A whopping 10 coaches were hired during that offseason. With Brad Childress' dismissal in Minnesota late last season, only three remain with their team: Mike McCarthy in Green Bay, Sean Payton in New Orleans and Gary Kubiak with Houston. McCarthy won Super Bowl XLV and Payton won Super Bowl XLIV. Kubiak, on the other hand, will be under intense scrutiny during the upcoming season.
Kubiak is going into his sixth season with the Texans, has never qualified for the playoffs and has only one winning record, despite being a chic playoff pick each of the past couple years. Only three other coaches in modern NFL history -- Bart Starr (Green Bay), Jack Patera (Seattle) and Norv Turner (Washington) -- failed to earn a postseason berth in their first five seasons with their teams and returned for a sixth year.
There were a lot of pundits who suggested near the end of last season that Houston owner Bob McNair would give Kubiak the pointed-toe boot, and it didn't happen. In essence, Kubiak got a mulligan.
It will be interesting to see if McNair is as patient, and grants Kubiak a do-over, if the Texans don't carve out a playoff spot in 2011. Even in the midst of a news slowdown because of the lockout, there are some rumblings McNair won't be as understanding.
Kubiak made headlines this week because he and Arizona coach Ken Whisenhunt will travel to the Persian Gulf to visit U.S. troops there. It's a tremendous gesture on Kubiak's part, but goodwill might not be enough to overcome a bad record in 2011.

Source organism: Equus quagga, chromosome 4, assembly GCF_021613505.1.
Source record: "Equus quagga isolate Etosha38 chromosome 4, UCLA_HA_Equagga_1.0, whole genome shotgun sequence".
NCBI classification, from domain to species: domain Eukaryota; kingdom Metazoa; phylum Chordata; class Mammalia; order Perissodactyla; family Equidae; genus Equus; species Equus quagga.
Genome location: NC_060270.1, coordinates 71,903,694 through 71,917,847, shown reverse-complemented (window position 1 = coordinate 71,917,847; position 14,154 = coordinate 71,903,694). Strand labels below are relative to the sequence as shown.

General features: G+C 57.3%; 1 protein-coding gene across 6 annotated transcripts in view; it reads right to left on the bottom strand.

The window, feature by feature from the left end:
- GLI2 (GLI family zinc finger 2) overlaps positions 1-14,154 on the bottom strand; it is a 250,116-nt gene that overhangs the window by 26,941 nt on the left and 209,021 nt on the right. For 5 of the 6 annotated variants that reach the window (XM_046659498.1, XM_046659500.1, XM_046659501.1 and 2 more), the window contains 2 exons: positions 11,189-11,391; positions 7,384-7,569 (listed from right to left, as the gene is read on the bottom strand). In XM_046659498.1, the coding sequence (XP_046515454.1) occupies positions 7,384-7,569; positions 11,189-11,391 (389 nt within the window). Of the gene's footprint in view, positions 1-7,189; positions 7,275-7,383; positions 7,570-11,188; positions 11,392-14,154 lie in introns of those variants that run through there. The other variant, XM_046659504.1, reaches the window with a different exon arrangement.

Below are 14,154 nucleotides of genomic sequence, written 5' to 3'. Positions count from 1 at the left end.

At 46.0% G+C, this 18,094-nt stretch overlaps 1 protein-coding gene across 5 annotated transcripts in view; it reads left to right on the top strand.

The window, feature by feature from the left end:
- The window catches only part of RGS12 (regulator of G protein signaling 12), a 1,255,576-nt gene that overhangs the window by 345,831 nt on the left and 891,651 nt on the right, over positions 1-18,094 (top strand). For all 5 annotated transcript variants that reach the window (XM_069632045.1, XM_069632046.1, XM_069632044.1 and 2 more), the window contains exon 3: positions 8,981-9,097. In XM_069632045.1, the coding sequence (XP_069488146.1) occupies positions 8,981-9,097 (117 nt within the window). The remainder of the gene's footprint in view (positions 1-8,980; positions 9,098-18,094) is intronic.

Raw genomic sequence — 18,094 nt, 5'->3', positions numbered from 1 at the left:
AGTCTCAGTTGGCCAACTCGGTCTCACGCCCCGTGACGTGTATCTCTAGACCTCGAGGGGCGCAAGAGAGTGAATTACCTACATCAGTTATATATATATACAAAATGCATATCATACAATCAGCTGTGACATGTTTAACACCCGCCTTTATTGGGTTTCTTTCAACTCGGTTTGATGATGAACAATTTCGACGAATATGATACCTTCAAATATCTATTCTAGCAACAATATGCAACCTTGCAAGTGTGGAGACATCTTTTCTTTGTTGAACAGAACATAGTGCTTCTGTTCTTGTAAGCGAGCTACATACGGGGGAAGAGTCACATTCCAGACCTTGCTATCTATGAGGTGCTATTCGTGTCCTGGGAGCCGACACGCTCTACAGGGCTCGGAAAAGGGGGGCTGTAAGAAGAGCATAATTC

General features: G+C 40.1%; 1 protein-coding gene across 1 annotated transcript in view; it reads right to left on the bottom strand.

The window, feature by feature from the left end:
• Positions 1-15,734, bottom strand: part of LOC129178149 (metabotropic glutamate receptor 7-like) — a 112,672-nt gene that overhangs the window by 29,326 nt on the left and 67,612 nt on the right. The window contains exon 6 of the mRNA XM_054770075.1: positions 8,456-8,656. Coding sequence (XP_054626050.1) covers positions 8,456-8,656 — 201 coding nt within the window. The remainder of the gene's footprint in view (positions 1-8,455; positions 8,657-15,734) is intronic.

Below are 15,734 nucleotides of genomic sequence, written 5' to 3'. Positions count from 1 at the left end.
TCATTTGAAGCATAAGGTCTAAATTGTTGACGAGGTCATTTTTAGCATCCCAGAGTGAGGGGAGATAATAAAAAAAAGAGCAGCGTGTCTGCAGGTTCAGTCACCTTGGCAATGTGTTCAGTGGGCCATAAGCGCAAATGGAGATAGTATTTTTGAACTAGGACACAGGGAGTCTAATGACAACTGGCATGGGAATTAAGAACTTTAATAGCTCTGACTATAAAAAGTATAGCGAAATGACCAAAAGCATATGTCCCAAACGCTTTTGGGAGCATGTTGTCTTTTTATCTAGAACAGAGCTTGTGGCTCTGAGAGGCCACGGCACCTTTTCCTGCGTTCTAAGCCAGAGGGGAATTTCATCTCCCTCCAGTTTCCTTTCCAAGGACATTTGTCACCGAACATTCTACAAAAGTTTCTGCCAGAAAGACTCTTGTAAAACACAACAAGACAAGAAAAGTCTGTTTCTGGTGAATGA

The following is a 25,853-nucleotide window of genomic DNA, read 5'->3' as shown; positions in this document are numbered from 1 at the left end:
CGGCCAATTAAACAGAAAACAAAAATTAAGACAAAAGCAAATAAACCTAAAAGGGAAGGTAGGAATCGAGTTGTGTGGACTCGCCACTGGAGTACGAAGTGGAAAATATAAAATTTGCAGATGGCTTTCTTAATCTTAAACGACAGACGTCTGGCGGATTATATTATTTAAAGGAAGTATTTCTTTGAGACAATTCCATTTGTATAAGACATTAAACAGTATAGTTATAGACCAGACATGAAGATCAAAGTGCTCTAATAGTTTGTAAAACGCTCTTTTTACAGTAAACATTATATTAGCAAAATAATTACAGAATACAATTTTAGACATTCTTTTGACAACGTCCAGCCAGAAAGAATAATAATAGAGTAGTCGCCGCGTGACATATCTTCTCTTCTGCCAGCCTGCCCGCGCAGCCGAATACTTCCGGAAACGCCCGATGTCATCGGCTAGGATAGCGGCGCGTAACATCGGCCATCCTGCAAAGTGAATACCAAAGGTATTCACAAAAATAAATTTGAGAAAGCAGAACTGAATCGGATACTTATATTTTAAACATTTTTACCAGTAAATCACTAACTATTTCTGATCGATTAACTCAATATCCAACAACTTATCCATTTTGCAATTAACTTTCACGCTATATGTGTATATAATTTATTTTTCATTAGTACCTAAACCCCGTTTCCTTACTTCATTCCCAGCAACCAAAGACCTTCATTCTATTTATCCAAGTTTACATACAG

There's a pretty good link between Kubiak and the aforementioned Starr to explain their playoff futility: Only once in Kubiak's tenure, his first season of 2006, have the Texans failed to rank in the top half of the NFL offensively; and they have been in the top four each of the past three seasons. Only once since Kubiak became coach, though, has Houston rated higher than 22nd on defense. The team brought in Wade Phillips to fix a unit that was rated No. 30 in 2010, and he could be Kubiak's salvation.
While Houston features a high-flying offense with quarterback Matt Schaub and receiver Andre Johnson, it was the same story for Starr's Packers with Lynn Dickey at quarterback and James Lofton leading a brilliant group of pass-catchers. In Starr's final year, the Packers ranked fifth in the league in offense but a last-ranked 28th in defense. Only once did he have an offense and defense that ranked in the top half of the league: the strike-shortened 1982 season in which Starr led the team to the playoffs in his eighth season in Green Bay and for the only time in his nine seasons on the job.
McCarthy, too, was on the hot seat. Then he hired coordinator Dom Capers, added B.J. Raji and Clay Matthews with first-round draft picks, and watched his defense soar from 20th in 2008 and second in 2009.
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Bill Huber is publisher of Packer Report magazine and PackerReport.com and has written for Packer Report since 1997. E-mail him at firstname.lastname@example.org, or leave him a question in Packer Report's subscribers-only Packers Pro Club forum. Find Bill on Twitter at twitter.com/packerreport.